Regardless of whether your answer is yes or no, it’s so important to name your emotions so they lose some of their power. Feel your way through them as long as you can, but don’t allow yourself to get stuck inside them. Then let the emotions that aren’t serving you go, or they’ll continue to weigh you down. 

2. Try ‘dry bathing’ (a Japanese Reiki technique).

As HSPs, we’re taking on the emotions of others    all day long, so it can be extremely helpful to try “dry bathing” multiple times a day — and especially when you’re feeling weighed down by the world. 

Dry bathing has been life-changing for me. You’ll likely feel strange doing it the first few times, but this Japanese Reiki technique feels like I’m literally brushing layers and layers of heavy emotion off me. IIt’s a technique for ritual purification using energy vs. water. To do it, you follow a series of steps that involve a Gassho meditation, as well as touching various parts of your body. You can follow the steps here.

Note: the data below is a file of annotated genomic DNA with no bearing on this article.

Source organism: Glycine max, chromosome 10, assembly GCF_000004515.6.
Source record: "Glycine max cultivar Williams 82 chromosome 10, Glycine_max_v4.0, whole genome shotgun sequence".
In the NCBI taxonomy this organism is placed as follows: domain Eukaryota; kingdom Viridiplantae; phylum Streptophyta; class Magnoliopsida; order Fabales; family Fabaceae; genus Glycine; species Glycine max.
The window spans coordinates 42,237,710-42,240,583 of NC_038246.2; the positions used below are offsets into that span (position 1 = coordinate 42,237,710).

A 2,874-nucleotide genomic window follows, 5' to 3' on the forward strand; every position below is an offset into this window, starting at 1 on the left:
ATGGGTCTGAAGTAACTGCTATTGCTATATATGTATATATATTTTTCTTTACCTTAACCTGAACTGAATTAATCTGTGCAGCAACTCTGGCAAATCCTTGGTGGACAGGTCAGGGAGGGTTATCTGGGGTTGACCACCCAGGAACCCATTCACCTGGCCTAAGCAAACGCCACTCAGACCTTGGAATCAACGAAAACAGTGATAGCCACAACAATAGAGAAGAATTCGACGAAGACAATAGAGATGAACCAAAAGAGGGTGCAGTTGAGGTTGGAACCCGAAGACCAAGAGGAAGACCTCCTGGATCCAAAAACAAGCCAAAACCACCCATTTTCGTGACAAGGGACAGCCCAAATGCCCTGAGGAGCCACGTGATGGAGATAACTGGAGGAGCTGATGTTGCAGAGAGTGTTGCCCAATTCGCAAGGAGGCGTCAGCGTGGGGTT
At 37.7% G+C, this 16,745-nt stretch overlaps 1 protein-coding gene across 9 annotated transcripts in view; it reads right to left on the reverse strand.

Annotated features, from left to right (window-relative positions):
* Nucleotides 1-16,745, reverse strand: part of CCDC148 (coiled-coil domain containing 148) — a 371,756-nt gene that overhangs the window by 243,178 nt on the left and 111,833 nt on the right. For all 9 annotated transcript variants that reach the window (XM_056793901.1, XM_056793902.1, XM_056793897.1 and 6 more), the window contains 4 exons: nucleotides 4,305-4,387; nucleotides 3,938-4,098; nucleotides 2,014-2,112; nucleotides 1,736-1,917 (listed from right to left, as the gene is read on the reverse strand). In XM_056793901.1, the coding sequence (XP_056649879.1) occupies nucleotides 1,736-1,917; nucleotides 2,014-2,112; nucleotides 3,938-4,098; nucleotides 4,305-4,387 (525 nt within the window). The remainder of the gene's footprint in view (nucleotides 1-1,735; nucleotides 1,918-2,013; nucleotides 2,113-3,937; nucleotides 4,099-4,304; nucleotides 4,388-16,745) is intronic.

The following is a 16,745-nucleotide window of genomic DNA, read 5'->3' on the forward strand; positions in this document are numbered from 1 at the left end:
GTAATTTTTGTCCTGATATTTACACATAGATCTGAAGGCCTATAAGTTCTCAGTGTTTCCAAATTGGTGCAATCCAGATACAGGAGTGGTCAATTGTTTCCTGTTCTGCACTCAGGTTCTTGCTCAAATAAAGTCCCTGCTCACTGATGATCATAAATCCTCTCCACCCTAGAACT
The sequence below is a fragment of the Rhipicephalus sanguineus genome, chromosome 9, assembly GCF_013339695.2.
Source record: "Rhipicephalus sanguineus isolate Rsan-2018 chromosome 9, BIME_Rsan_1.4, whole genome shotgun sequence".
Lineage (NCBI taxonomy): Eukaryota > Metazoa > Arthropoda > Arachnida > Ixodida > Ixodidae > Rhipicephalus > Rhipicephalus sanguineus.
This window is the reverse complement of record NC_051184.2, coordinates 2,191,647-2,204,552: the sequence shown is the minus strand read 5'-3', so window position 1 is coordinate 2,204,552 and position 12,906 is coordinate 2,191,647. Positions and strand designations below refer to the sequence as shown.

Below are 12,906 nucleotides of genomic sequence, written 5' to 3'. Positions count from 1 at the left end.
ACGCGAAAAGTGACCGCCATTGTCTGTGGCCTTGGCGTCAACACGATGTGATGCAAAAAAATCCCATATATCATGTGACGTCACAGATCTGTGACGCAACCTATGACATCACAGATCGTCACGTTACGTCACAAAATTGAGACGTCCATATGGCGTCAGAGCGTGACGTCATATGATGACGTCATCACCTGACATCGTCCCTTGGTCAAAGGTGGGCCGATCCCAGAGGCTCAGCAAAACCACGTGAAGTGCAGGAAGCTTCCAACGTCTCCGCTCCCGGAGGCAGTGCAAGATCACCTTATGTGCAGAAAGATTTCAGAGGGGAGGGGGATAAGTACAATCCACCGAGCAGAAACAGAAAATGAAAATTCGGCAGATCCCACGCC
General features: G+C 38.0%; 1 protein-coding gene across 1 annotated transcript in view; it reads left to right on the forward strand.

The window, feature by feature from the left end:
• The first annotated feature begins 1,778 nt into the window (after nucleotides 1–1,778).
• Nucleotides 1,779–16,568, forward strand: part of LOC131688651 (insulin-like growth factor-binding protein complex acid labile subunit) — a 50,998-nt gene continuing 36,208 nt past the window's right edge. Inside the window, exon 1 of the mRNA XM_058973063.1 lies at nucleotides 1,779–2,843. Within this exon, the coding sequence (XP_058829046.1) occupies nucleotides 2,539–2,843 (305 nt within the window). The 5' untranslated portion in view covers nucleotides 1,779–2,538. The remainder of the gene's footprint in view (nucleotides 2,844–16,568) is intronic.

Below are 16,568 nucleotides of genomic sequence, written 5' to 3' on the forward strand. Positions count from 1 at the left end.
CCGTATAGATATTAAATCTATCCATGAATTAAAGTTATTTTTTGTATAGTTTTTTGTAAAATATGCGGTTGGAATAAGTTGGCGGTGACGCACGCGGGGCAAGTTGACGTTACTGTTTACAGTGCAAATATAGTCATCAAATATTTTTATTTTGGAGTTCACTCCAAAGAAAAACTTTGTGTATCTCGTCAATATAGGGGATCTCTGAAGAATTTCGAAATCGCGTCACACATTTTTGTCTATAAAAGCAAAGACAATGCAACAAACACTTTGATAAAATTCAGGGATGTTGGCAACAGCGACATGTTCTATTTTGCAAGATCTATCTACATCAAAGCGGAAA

3. Let yourself cry — without judgment.

There’s no question that   HSPs cry easily, whether it’s from watching the news or appreciating a beautiful piece of music. The other morning, I started crying in the shower. There was no clear reason, and I’m still not completely sure why I was crying, but a weight lifted off my shoulders as I allowed the tears to fall. 

With all the emotions we’re carrying, sometimes it can feel incredibly healing and cleansing to allow the tears to fall — without even asking ourselves why. 

4. Practice intentional breathing.